The takeaway is not that EUCs and their ilk are cheap to operate, but that the private automobile is expensive to operate, so expensive that most people require car loans and most cities require bonds to build roads. They are unaffordable necessities.

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29 minutes ago, LanghamP said:

EUCs, and eBikes/eScooters, aren't quite as cheap as a cent per mile, because the initial cost over the expected lifespan must be factored in.

Because the cost to fully charge a gotway msx from empty to full is about 10-20 cents, one might as well ignore the cost of charging it as long as you own it.

It's easy to see if your EUC is comparable to a car; simply take the cost to buy your EUC and divide by the number of miles you have on it. Until you have double the miles to cost of the EUC ($2000 EUC requires 4000 miles), then your EUC will cost more per mile than your car. Cars, by the way, cost around 50 cents per mile by the owner to operate, but cost the government roughly $6000 per $100,000 of property value, because the infrastructure to support cars is expensive. Their destructive health cost is estimated to be about $2.50 per gallon, while their insurance cost is about $500-$600 per year per automobile.

The takeaway is not that EUCs and their ilk are cheap to operate, but that the private automobile is expensive to operate, so expensive that most people require car loans and most cities require bonds to build roads. They are unaffordable necessities.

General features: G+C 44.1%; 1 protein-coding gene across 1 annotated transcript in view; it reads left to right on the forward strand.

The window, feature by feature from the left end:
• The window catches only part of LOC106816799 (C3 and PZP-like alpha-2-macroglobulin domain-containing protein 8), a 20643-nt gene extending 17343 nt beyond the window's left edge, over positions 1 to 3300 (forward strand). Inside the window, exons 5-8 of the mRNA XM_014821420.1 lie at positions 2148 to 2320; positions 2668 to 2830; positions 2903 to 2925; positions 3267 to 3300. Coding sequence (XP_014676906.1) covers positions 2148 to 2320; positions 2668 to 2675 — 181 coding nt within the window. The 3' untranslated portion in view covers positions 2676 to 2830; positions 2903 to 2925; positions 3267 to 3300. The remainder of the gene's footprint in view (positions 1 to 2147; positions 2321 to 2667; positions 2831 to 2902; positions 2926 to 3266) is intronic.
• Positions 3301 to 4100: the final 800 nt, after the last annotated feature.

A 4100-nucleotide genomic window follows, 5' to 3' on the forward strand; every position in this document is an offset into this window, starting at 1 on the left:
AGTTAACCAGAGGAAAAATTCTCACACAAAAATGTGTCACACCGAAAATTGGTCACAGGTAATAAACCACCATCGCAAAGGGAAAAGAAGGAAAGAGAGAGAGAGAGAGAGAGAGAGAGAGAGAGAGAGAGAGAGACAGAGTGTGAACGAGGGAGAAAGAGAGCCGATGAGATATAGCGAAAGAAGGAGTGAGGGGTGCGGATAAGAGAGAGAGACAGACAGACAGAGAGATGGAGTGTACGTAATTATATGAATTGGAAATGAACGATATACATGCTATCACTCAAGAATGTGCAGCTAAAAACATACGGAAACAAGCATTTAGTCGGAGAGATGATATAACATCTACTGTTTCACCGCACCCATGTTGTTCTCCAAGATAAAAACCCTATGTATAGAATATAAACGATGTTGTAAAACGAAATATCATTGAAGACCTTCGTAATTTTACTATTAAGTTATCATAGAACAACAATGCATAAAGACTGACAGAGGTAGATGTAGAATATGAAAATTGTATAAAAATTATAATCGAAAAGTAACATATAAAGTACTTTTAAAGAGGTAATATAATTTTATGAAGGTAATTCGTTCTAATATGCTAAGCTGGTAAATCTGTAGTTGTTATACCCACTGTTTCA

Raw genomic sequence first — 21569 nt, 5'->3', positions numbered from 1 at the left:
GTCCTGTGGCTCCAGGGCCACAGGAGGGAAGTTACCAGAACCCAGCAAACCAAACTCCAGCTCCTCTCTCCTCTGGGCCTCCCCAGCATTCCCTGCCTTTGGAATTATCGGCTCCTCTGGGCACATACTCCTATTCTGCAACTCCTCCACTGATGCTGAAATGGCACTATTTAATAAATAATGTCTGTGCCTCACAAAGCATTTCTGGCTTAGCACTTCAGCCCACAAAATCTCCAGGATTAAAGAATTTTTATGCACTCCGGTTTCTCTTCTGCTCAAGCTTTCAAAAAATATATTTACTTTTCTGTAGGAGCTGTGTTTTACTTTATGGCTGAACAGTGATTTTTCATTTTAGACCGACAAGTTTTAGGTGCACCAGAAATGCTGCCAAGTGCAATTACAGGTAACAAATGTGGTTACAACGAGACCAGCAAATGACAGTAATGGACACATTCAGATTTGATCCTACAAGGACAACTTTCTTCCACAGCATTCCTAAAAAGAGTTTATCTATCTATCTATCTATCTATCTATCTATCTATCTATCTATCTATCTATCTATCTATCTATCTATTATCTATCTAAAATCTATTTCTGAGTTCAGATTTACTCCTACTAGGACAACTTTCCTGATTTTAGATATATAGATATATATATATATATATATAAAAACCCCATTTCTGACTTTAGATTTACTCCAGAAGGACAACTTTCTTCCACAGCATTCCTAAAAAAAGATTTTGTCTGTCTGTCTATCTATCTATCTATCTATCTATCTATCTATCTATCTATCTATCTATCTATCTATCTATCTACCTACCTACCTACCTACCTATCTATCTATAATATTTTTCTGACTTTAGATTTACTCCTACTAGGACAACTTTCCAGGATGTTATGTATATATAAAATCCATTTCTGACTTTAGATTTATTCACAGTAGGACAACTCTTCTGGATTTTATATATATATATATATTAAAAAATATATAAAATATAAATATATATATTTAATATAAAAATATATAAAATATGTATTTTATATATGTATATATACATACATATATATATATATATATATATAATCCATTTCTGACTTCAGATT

I would like to see a spreadsheet with the numbers in.  A car new cost $30K without fuel costs added.  Fuel over the life of the car (let's say 150k miles) is @$4/gal = [150k/40mpg ]* $4 = $15k.  So your vehicle without insurance, taxes etc = $45k.  I'd like to see the comparable cost of an EUC.  I don't know what life you get out of EUCs ? Any ideas ?  20 EUCs at 5k miles would cost $40k = 100k miles.  Is that about right ?

 

I would also add that with urban congestion the way it is you are incredibly unlikely to get 40mpg.  Probably more like 15mpg.  So that drives up the cost of owning a car significantly. If 15mpg, then the cost of fuel over the life of the car is $40k which means your total cost of ownership is $80k over the life of the car !!

Edited by Gazza-usa
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52 minutes ago, Gazza-usa said:

would like to see a spreadsheet with the numbers in.  A car new cost $30K without fuel costs added.  Fuel over the life of the car (let's say 150k miles) is @$4/gal = [150k/40mpg ]* $4 = $15k.  So your vehicle without insurance, taxes etc = $45k.  I'd like to see the comparable cost of an EUC.  I don't know what life you get out of EUCs ? Any ideas ?  20 EUCs at 5k miles would cost $40k = 100k miles.  Is that about right ?

Several of us already did such calculations, and the concensus seemed you could buy between 3 to 4 EUCs every year, if they cost $2000, for how much the average driver spends on a car. I think @Jason McNeilMcNeil mentioned he uses only Uber + wheel to get around.

People who do even the most cursory calculation of the cost of owning a car (the entire cost, not just the owner's cost) quickly come to the conclusion that the private automobile is the path to poverty.